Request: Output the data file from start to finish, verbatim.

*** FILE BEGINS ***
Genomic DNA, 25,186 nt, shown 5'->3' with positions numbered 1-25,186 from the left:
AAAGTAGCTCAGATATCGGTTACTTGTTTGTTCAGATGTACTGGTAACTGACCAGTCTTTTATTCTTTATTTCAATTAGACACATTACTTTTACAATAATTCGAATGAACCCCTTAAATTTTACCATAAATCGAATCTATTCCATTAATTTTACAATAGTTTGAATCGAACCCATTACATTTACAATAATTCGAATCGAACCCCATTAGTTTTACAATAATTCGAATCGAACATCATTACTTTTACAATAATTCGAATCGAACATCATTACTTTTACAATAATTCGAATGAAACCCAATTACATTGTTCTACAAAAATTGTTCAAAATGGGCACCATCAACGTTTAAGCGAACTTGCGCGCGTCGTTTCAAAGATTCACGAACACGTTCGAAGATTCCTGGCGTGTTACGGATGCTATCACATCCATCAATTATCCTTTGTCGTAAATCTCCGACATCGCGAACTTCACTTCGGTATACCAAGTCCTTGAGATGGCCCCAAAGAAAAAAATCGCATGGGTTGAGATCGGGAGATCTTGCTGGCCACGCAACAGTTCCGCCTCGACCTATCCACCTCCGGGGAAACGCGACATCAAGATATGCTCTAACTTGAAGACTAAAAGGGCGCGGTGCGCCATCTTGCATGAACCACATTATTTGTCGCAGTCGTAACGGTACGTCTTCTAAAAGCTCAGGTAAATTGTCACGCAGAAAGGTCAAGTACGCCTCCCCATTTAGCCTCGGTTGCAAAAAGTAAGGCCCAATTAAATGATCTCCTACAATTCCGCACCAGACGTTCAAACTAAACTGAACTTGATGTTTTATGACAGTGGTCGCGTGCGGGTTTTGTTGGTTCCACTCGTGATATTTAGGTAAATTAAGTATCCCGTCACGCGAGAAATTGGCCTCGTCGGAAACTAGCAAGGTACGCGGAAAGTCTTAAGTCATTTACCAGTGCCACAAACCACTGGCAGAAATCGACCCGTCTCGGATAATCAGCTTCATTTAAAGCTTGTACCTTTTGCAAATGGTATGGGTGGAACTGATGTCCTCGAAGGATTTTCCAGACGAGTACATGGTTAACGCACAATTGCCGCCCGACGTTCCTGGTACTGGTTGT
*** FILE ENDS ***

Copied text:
Genomic DNA, 25,186 nt, shown 5'->3' with positions numbered 1-25,186 from the left:
AAAGTAGCTCAGATATCGGTTACTTGTTTGTTCAGATGTACTGGTAACTGACCAGTCTTTTATTCTTTATTTCAATTAGACACATTACTTTTACAATAATTCGAATGAACCCCTTAAATTTTACCATAAATCGAATCTATTCCATTAATTTTACAATAGTTTGAATCGAACCCATTACATTTACAATAATTCGAATCGAACCCCATTAGTTTTACAATAATTCGAATCGAACATCATTACTTTTACAATAATTCGAATCGAACATCATTACTTTTACAATAATTCGAATGAAACCCAATTACATTGTTCTACAAAAATTGTTCAAAATGGGCACCATCAACGTTTAAGCGAACTTGCGCGCGTCGTTTCAAAGATTCACGAACACGTTCGAAGATTCCTGGCGTGTTACGGATGCTATCACATCCATCAATTATCCTTTGTCGTAAATCTCCGACATCGCGAACTTCACTTCGGTATACCAAGTCCTTGAGATGGCCCCAAAGAAAAAAATCGCATGGGTTGAGATCGGGAGATCTTGCTGGCCACGCAACAGTTCCGCCTCGACCTATCCACCTCCGGGGAAACGCGACATCAAGATATGCTCTAACTTGAAGACTAAAAGGGCGCGGTGCGCCATCTTGCATGAACCACATTATTTGTCGCAGTCGTAACGGTACGTCTTCTAAAAGCTCAGGTAAATTGTCACGCAGAAAGGTCAAGTACGCCTCCCCATTTAGCCTCGGTTGCAAAAAGTAAGGCCCAATTAAATGATCTCCTACAATTCCGCACCAGACGTTCAAACTAAACTGAACTTGATGTTTTATGACAGTGGTCGCGTGCGGGTTTTGTTGGTTCCACTCGTGATATTTAGGTAAATTAAGTATCCCGTCACGCGAGAAATTGGCCTCGTCGGAAACTAGCAAGGTACGCGGAAAGTCTTAAGTCATTTACCAGTGCCACAAACCACTGGCAGAAATCGACCCGTCTCGGATAATCAGCTTCATTTAAAGCTTGTACCTTTTGCAAATGGTATGGGTGGAACTGATGTCCTCGAAGGATTTTCCAGACGAGTACATGGTTAACGCACAATTGCCGCCCGACGTTCCTGGTACTGGTTGT